You were probably too caught up with all the symbiote action-packed sequences in the latest Venom trailer to notice what kind of watch Tom Hardy’s Eddie Brock character has on his wrist throughout the movie – we don’t blame you, there was a lot happening in the three-minute-plus long trailer, released a couple of months back.

Come October 5, Venom is set to be of the biggest films to hit screens this autumn, featuring one of Marvel’s most enigmatic, complex antiheroes, played by the Academy Award nominated actor known for his unique talent and range in creating brooding, dark and twisted characters for the big screen.

Fitting with the dark and sombre tone of the film, the new stealthy Bremont U2/51-JET timepiece can be seen throughout, adorned upon the wrist of the journalist-turns-lethal-protector. (Fun fact: Venom won’t be the first time Hardy will wear a renowned timepiece in an acting role; he was spotted wearing a service-issued Omega “RAF” 1940 ref. CK2129 for his role in Dunkirk, which was painstakingly hunted down by the props crew)

The U-2/51-JET takes design cues from some of Bremont’s military works, commissioned by the Royal Air Force’s 100 Squadron members, the first squadron formed for night bombing back in 1917, to complement their centenary Hawk T1 jet aircraft.

Its stealthy appearance led to the introduction of this ‘Jet’ black timepiece, complete with black smoked glass open caseback, through which one can view the automatic movement. The U-2/51-JET also incorporates a striking combination of the brand’s trademark vintage ‘51’ lume, originally found on the Limited Edition P-51, together with heat treated steel blued hands.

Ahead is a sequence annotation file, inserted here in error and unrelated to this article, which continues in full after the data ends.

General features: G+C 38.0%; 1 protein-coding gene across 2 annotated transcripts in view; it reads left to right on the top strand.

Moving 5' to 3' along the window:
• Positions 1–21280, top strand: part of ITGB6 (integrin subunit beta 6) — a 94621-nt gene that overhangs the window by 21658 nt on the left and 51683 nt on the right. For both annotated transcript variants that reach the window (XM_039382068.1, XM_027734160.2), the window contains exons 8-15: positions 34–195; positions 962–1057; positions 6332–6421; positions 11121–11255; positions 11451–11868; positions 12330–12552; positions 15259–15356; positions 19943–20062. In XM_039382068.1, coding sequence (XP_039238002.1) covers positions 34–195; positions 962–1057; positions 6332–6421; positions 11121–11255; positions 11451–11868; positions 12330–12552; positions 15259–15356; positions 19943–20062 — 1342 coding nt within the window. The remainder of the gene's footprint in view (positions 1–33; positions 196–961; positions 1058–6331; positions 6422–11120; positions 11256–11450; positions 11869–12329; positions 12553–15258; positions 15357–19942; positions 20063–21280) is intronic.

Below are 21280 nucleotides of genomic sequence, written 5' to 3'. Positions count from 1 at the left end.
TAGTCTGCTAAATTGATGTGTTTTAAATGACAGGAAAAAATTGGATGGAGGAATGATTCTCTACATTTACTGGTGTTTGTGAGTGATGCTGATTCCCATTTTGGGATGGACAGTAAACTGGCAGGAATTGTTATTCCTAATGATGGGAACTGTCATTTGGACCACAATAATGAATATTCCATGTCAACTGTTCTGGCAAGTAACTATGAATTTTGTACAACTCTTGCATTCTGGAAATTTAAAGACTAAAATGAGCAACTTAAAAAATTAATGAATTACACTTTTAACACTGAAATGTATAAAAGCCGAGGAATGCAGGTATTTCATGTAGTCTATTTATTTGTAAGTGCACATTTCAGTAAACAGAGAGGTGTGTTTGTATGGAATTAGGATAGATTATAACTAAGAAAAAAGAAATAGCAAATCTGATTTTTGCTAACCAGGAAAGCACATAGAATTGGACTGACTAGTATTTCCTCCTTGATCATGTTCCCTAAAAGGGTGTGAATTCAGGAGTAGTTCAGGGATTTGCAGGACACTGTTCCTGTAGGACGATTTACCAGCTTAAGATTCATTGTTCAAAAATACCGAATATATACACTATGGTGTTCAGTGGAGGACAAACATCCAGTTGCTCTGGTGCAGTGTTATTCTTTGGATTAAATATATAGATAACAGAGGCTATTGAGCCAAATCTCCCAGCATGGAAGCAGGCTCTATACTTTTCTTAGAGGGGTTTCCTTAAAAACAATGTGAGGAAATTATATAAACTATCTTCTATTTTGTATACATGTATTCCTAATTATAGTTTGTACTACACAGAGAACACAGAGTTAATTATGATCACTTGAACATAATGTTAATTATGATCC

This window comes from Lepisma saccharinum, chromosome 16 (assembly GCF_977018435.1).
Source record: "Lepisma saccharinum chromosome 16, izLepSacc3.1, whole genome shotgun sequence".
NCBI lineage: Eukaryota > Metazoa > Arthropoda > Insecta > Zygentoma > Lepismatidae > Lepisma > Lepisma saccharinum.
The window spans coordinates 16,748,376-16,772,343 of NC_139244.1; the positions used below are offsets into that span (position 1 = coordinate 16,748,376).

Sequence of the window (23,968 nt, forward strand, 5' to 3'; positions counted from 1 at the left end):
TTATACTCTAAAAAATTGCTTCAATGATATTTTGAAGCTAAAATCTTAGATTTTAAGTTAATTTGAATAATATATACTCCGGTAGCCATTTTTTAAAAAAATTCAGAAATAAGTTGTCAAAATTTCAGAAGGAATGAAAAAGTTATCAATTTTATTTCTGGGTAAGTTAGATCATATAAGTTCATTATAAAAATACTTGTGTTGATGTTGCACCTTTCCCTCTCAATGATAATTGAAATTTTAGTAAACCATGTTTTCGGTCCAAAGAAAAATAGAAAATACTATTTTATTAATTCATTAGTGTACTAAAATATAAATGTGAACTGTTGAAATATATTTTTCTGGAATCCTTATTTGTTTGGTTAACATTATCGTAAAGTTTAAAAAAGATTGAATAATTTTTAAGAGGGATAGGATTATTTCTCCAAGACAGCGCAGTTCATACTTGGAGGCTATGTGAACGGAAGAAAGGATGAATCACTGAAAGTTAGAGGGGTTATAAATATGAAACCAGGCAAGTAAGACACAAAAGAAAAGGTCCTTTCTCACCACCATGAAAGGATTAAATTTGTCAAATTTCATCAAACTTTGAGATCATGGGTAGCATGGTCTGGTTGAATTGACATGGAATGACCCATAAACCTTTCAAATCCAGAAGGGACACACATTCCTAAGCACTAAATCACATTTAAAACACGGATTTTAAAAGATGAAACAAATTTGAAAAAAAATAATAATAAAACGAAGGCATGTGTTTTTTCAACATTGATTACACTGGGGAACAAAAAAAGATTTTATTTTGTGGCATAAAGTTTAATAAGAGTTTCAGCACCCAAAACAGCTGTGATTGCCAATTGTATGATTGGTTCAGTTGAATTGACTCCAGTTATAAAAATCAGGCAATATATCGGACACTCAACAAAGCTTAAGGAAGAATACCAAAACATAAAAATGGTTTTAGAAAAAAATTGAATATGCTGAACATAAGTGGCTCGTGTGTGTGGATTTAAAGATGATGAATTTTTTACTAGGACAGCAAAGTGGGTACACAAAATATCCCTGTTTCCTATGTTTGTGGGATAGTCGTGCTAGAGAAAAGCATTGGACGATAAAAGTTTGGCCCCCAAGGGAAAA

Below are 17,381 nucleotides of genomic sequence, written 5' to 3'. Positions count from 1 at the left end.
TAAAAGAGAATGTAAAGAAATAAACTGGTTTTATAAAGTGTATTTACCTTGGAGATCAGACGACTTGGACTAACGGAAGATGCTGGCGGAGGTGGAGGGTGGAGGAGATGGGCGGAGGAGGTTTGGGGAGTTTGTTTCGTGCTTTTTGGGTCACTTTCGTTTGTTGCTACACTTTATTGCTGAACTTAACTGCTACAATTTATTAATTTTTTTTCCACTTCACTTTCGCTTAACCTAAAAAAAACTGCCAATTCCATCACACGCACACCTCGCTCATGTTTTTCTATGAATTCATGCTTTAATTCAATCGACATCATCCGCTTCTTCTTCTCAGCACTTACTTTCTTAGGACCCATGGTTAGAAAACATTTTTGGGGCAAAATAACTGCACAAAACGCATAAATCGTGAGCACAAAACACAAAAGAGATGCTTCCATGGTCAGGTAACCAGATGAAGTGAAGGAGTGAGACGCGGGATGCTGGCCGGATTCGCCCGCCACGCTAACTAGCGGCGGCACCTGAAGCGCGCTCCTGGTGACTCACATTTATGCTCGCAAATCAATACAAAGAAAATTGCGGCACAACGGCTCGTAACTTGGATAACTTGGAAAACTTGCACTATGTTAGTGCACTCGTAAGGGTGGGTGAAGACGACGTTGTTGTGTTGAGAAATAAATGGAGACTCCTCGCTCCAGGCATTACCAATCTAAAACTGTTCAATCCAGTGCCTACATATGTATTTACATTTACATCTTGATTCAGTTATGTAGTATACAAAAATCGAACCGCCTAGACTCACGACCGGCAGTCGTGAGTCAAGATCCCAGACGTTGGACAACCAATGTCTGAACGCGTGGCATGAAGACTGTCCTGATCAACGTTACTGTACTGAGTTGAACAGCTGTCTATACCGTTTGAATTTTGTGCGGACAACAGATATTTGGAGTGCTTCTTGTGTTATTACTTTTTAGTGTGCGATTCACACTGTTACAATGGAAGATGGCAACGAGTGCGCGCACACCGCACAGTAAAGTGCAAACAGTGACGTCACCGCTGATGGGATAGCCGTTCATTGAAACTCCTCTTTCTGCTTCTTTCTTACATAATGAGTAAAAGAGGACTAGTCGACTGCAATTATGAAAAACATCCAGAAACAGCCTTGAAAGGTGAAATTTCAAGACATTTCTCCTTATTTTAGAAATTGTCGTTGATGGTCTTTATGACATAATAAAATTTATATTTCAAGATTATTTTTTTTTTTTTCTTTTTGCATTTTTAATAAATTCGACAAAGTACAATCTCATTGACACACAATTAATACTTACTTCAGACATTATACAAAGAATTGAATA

To mark this centennial milestone, Bremont has also teamed up with comic artist and aviation enthusiast, Adi Granov, to paint the Bremont Broussard (known as the ‘Bremont Bus’), the brand’s French military aircraft from the 1950s. The Sony Pictures collaborative project sees Adi reinventing the military tradition of nose art painting – borne out of practical reasons in identifying friendly aircraft, with his own depiction of Venom, inspired by the iconic shark tooth design seen on the WWII fighters.

A character known for his menacing teeth, Venom is unleashed upon the nose of the Broussard around the radial engine, combined with blacked out fuselage – giving the aircraft a dramatic change in aesthetics, and bringing Venom to life amidst Bremont’s deeply rooted DNA in aviation.

The practice of nose art painting on aircraft eventually evolved to express the individuality of the planes, and was used to evoke memories from home and life outside the military, providing protection against the stresses of war.

In Adi’s case, he said: “this is one of the largest scale projects I’ve ever worked on. The biggest challenge I’ve found was trying to keep the perspective on both sides of the aircraft. I’m an aircraft enthusiast as well as a watch enthusiast, so when I was approached to work on this project, it was great, and it’s amazing to see my piece of art flying through the air.”

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